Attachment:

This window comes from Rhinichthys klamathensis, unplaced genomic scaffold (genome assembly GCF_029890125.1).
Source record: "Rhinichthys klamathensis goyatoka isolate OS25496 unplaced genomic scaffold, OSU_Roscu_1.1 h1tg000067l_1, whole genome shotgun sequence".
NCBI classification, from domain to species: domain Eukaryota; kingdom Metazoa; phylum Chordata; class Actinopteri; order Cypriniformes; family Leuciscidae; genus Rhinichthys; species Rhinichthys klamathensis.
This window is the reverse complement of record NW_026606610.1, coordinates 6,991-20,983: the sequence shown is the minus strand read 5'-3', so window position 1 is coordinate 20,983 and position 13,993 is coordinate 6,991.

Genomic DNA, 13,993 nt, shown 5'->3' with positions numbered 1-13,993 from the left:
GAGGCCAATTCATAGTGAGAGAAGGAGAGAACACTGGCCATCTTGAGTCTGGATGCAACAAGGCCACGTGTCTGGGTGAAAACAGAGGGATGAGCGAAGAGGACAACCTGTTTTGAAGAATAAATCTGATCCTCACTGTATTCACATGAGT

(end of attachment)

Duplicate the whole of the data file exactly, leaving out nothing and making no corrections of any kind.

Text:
This window comes from Rhinichthys klamathensis, unplaced genomic scaffold (genome assembly GCF_029890125.1).
Source record: "Rhinichthys klamathensis goyatoka isolate OS25496 unplaced genomic scaffold, OSU_Roscu_1.1 h1tg000067l_1, whole genome shotgun sequence".
NCBI classification, from domain to species: domain Eukaryota; kingdom Metazoa; phylum Chordata; class Actinopteri; order Cypriniformes; family Leuciscidae; genus Rhinichthys; species Rhinichthys klamathensis.
This window is the reverse complement of record NW_026606610.1, coordinates 6,991-20,983: the sequence shown is the minus strand read 5'-3', so window position 1 is coordinate 20,983 and position 13,993 is coordinate 6,991.

Genomic DNA, 13,993 nt, shown 5'->3' with positions numbered 1-13,993 from the left:
GAGGCCAATTCATAGTGAGAGAAGGAGAGAACACTGGCCATCTTGAGTCTGGATGCAACAAGGCCACGTGTCTGGGTGAAAACAGAGGGATGAGCGAAGAGGACAACCTGTTTTGAAGAATAAATCTGATCCTCACTGTATTCACATGAGT